Thanks to modern science, every human being has become a ticking genetic time bomb—males only live to age twenty-five, and females only live to age twenty. In this bleak landscape, young girls are kidnapped and forced into polygamous marriages to keep the population from dying out. 

When sixteen-year-old Rhine Ellery is taken by the Gatherers to become a bride, she enters a world of wealth and privilege. Despite her husband Linden's genuine love for her, and a tenuous trust among her sister wives, Rhine has one purpose: to escape—to find her twin brother and go home. 

But Rhine has more to contend with than losing her freedom. Linden's eccentric father is bent on finding an antidote to the genetic virus that is getting closer to taking his son, even if it means collecting corpses in order to test his experiments. With the help of Gabriel, a servant Rhine is growing dangerously attracted to, Rhine attempts to break free, in the limted time she has left.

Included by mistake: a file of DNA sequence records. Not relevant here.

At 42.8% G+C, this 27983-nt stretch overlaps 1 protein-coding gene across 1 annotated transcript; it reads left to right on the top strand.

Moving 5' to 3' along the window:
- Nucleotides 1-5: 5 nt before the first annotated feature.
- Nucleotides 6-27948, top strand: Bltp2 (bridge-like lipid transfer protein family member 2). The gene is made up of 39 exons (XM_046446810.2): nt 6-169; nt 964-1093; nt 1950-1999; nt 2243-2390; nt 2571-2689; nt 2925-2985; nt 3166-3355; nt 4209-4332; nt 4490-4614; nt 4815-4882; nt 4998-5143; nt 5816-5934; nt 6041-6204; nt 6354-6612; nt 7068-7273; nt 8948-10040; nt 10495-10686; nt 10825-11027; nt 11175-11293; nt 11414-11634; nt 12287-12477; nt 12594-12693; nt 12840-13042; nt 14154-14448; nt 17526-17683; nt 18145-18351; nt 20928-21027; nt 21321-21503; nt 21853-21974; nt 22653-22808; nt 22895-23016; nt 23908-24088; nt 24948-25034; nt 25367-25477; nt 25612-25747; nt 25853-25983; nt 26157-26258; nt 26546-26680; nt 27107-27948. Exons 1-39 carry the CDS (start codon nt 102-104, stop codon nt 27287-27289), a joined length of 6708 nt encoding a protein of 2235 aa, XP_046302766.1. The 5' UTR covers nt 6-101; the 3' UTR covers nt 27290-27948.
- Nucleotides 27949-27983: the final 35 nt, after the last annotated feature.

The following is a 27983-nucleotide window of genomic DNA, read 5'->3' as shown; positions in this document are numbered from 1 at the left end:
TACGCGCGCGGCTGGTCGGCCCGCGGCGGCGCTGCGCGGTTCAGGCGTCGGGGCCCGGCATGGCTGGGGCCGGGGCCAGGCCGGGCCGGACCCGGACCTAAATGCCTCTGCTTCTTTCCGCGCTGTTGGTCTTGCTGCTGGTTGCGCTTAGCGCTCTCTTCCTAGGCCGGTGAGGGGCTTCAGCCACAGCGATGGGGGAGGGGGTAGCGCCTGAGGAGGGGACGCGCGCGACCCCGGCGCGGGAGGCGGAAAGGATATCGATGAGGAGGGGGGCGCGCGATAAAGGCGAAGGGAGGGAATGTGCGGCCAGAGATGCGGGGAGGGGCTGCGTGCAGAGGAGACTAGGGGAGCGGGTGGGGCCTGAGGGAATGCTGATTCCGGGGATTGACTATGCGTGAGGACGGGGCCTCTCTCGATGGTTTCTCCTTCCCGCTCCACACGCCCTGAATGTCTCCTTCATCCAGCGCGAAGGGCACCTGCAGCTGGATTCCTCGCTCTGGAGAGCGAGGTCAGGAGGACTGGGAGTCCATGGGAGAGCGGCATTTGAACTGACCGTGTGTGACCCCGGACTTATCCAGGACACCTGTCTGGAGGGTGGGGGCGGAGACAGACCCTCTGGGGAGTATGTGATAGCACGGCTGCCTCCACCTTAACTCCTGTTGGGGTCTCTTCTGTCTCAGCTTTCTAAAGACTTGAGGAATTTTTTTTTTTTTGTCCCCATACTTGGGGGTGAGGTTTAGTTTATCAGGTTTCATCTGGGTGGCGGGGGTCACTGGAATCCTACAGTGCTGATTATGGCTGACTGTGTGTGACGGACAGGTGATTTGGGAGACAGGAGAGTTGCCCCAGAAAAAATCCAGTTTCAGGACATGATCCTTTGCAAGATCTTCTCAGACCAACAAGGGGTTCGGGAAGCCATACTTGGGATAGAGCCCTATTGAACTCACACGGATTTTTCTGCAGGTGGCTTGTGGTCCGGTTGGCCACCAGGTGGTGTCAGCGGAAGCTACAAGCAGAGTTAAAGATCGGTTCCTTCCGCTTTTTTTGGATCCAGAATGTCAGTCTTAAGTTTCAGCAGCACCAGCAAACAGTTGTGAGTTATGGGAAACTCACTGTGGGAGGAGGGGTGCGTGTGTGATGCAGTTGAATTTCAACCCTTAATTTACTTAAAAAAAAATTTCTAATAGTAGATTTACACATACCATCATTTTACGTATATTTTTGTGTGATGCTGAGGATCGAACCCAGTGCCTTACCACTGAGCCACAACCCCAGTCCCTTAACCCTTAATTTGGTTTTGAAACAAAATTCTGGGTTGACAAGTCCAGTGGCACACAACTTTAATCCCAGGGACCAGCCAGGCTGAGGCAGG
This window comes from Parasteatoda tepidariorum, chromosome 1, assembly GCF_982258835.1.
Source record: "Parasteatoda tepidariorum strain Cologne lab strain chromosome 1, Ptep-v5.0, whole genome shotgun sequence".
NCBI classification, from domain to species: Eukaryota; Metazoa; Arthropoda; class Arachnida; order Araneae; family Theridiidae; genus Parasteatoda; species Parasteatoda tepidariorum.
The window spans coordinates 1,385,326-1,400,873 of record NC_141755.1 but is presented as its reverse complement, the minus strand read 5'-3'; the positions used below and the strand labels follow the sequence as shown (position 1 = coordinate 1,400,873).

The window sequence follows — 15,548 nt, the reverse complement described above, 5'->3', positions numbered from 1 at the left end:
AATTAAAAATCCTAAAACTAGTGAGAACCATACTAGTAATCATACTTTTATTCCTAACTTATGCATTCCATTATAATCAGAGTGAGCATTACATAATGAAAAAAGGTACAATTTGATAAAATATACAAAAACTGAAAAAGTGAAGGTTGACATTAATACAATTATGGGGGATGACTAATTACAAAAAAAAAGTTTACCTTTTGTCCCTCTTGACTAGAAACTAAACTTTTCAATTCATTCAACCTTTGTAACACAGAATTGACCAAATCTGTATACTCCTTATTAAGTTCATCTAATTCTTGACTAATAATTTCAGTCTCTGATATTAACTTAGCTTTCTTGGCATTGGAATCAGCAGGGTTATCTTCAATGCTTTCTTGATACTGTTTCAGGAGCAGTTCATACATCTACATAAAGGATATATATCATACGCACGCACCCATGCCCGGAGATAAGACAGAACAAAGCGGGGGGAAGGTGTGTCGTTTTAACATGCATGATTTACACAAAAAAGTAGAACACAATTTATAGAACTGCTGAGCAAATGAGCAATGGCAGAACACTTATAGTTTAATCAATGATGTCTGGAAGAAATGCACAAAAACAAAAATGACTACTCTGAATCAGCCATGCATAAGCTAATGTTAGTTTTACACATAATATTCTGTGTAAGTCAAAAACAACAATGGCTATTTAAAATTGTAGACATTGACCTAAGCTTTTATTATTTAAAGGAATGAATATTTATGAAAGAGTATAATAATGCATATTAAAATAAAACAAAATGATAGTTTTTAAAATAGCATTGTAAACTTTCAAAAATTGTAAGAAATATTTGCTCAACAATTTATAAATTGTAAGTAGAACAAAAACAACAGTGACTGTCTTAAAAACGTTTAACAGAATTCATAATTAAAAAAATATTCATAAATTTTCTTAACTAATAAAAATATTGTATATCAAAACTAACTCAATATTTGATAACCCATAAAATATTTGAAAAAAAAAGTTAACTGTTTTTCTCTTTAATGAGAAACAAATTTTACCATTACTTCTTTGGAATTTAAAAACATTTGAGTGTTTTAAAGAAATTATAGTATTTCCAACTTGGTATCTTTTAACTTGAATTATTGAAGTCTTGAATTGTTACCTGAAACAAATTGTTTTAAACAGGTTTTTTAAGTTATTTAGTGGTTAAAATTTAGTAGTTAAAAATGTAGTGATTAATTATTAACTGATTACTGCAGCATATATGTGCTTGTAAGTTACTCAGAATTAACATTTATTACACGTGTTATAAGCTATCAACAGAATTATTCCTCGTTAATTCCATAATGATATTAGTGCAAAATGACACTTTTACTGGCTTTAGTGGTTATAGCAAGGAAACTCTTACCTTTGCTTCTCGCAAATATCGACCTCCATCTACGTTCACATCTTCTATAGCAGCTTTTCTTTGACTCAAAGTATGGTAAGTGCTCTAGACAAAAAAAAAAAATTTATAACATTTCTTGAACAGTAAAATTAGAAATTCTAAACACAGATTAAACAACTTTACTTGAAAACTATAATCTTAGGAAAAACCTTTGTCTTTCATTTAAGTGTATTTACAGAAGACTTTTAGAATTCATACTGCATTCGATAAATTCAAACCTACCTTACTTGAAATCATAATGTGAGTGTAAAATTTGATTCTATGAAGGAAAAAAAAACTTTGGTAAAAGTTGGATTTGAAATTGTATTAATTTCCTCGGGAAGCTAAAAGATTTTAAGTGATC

I say: 
This story is interesting. Creepy, freaky, and waaaaay interesting.

It's one of the most inventive worlds I've seen, and one of the best well crafted. I've seen a lot of people comparing this to The Handmaid's Tale (which, admittable enough, I haven't read -- it was in my Christmas pile, though, so it's coming) but honestly, I think that there was enough variety that it keeps the story fresh. The tiny details are everywhere; the similarities to the modern day is eerie. Every once in a while it seemed as if maybe the story was a tad predictable, but there were enough loops and turns that it keeps the pages turning. I picked the book up, was forced to go do stuff, and had to keep myself from sneaking it underneath the table at lunch. (These are the kind of books that got me a B in math. Gah.)